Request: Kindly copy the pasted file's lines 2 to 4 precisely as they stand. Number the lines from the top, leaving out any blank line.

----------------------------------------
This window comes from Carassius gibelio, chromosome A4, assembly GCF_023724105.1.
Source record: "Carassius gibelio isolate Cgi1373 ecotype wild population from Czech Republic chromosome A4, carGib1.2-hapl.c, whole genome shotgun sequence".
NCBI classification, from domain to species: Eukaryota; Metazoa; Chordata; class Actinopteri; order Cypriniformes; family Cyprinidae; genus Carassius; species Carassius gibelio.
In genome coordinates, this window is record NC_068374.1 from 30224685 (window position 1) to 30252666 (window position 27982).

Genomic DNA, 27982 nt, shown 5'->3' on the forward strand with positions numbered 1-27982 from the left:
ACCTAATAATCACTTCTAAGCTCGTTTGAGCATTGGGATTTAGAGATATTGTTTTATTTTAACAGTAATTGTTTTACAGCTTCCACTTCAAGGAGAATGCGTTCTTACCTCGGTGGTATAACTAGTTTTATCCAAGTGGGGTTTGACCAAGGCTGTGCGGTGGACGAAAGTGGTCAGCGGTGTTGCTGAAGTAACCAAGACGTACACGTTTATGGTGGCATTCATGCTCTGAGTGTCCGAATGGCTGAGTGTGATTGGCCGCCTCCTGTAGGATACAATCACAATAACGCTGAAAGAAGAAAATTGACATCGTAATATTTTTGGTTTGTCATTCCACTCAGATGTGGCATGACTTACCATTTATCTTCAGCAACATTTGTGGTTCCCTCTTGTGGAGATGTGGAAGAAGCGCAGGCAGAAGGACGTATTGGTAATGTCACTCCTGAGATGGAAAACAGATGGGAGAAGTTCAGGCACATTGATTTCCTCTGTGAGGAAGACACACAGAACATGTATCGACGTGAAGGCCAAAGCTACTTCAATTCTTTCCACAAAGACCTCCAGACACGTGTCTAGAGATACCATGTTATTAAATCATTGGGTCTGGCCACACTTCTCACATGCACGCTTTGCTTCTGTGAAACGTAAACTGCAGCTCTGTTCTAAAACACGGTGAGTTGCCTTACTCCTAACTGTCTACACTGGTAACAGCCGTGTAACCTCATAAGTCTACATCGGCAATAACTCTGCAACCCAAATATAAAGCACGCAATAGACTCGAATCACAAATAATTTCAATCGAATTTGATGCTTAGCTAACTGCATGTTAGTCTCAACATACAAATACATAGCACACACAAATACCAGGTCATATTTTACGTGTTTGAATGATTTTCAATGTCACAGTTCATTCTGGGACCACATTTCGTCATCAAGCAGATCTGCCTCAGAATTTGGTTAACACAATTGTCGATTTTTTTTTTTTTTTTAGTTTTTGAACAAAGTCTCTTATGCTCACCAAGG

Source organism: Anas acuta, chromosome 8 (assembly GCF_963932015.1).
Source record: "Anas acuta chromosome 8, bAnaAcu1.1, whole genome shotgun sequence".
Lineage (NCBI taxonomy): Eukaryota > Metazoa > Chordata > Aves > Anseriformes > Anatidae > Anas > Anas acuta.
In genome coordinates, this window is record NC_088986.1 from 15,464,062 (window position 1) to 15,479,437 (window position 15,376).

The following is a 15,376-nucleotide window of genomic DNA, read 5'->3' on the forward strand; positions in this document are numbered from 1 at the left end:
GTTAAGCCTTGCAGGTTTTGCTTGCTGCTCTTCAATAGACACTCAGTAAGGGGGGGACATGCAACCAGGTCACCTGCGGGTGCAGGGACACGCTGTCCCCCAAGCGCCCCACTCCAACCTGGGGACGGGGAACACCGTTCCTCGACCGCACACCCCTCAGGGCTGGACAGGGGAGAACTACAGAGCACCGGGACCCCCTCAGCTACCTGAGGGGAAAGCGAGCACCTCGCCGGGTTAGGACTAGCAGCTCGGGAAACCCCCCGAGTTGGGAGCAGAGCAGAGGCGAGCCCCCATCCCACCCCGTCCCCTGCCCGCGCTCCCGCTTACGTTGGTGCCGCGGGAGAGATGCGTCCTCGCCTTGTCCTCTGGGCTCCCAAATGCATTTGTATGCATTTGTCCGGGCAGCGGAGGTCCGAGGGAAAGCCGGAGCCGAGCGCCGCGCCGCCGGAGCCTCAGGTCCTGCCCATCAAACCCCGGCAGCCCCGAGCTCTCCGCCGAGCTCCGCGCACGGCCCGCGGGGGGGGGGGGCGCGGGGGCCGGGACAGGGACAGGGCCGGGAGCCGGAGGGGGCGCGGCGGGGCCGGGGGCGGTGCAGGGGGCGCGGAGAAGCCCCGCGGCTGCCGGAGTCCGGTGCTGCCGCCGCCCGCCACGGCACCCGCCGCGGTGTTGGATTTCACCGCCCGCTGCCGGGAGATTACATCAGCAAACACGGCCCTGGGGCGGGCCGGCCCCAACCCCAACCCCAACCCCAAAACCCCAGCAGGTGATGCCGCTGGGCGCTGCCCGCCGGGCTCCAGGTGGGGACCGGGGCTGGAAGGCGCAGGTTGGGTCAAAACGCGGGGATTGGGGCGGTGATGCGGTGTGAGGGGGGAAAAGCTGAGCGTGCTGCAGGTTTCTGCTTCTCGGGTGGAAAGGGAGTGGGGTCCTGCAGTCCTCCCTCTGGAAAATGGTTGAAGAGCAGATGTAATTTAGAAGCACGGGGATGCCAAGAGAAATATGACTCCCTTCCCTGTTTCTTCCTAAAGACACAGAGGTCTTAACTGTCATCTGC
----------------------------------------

Source record: "Carassius gibelio isolate Cgi1373 ecotype wild population from Czech Republic chromosome A4, carGib1.2-hapl.c, whole genome shotgun sequence".
NCBI classification, from domain to species: Eukaryota; Metazoa; Chordata; class Actinopteri; order Cypriniformes; family Cyprinidae; genus Carassius; species Carassius gibelio.
In genome coordinates, this window is record NC_068374.1 from 30224685 (window position 1) to 30252666 (window position 27982).